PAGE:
@SeeMont - what you really want is to measure the temperature of your beer, not your chamber, right? If your yeast suddenly takes off and goes crazy and raises your beer by several degrees, you wouldn't want to wait until it radiates enough heat to warm up the temperature elsewhere - you'd want to chill that sucker down immediately.
That's why measuring your fermenter (by using a thermowell or taping the probe to it with some insulation) is preferable.
@QuercusMax I do the same as @SeeMont. I usually have two beers in my fermentation chamber at the same time....So I do want to maintain the temp of chamber than than just following the trend of a single beer. I haven't had any issues, even with finicky yeast... I do ferment in plastic so the temp change is more analogous to the water bottle the probe is in....If you have two different yeasts in primary that need roughly the same temp in a single chamber, what's the best course of action?
Excellent writeup! It couldn't have come at a better time. I just picked up my chest freezer and ordered a temp controller to run it.
@boicutt The prob isn't fully covered. It's exposed so it presses directly against the fermenter. The bubble wrap just insulates it so it gets an accurate reading of the beer temp.
I use 2 3 gallon Better Bottles to ferment and place my STC1000 probe between the two bottles in the indentations at the bottom. I keep the bottles squeezed tight together. I've tested in the obvious way. On a hot summer day I can open my fridge and the controller's readout doesn't budge. I've made some pretty tasty lagers this way.
I'm also using the STC-1000 probe attached to the side of the carboy with some bubble wrap for insulation. Seems to work well although I've always wondered whether it would be more accurate to put a thermowell down the carboy cap and put the probe down the thermowell? Thouhts?
I like the use of bungie cords to secure the bubble wrap, btw. After wrestling with tape for so long - why didn't I think of that? lol
Curious. Is anyone measuring temperatures from some kind of electronic device that logs temperatures to disk? I'm interested in reviewing long term temperature trends, as opposed to point-in-time measurements.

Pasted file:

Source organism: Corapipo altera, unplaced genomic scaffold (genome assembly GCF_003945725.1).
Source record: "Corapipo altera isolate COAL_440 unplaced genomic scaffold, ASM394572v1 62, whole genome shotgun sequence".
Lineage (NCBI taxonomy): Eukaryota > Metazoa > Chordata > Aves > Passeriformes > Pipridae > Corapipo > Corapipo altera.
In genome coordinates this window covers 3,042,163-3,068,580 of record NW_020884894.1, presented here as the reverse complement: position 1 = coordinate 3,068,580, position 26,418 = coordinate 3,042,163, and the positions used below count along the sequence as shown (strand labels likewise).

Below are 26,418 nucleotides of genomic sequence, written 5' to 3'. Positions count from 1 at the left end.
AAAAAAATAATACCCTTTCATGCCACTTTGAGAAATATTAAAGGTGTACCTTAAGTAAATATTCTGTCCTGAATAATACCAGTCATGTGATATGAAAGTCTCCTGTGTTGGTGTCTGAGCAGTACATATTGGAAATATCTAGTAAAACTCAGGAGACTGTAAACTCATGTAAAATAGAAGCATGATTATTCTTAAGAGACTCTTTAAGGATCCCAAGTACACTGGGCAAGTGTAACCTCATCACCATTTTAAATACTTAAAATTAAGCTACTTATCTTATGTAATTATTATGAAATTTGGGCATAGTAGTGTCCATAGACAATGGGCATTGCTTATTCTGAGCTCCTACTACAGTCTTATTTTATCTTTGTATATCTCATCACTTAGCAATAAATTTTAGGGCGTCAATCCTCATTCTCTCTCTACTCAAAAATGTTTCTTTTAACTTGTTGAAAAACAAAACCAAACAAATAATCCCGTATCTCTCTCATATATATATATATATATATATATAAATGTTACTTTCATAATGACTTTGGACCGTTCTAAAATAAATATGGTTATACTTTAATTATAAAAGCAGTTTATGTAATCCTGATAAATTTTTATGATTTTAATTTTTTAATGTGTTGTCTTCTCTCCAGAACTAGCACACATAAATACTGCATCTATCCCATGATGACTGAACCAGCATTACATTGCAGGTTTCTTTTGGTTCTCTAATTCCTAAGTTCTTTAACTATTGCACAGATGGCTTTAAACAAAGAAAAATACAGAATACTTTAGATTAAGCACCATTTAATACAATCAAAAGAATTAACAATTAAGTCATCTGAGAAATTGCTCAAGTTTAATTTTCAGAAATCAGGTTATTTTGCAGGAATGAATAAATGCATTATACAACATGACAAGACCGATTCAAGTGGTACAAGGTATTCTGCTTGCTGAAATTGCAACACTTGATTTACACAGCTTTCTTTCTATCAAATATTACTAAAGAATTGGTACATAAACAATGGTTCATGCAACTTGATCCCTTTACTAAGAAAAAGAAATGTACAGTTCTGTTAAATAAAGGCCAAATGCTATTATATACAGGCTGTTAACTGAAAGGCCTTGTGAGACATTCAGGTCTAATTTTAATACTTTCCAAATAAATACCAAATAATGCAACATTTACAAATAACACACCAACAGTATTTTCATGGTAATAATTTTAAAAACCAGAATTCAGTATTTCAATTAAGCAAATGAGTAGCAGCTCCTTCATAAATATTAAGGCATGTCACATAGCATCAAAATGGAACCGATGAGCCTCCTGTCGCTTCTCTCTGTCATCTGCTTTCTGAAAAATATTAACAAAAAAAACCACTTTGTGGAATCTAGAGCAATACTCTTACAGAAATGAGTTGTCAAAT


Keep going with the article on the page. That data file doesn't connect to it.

A few batches ago I had my probe taped to the side of the carboy but some condensation on the carboy and the tape wouldn't stay on. I was standing there looking at it wondering what to do, looked around and saw a bungie cord... Been using it for a few months. I guess we homebrewers think alike.
What do you mean by this comment?
"(If you're using a temperature controller you can use this same technique with its probe. Personally I put mine near the bottom of the freezer because I found it overshoots the target temperature when attached to the fermenter.)"
I thought you were attaching your probe to the fermenter?
All this time, I've thought my 65 degree basement was perfect for ales. Lager's I understand have to be much lower temps. Is there a chart on here that matches type of brew, type of yeast, and target temp?
What are the bad things that happen if ale temp is too high? Lager?
Should everyone have a fermentation chamber??
Thanks, good read.
@Skiffy Sorry, it's kinda confusing because I'm talking about two different probes here - the thermometer probe and the temperature controller probe. The one I put near the bottom of the freezer is the temperature controller probe. The thermometer probe is the one I attach to the fermenter.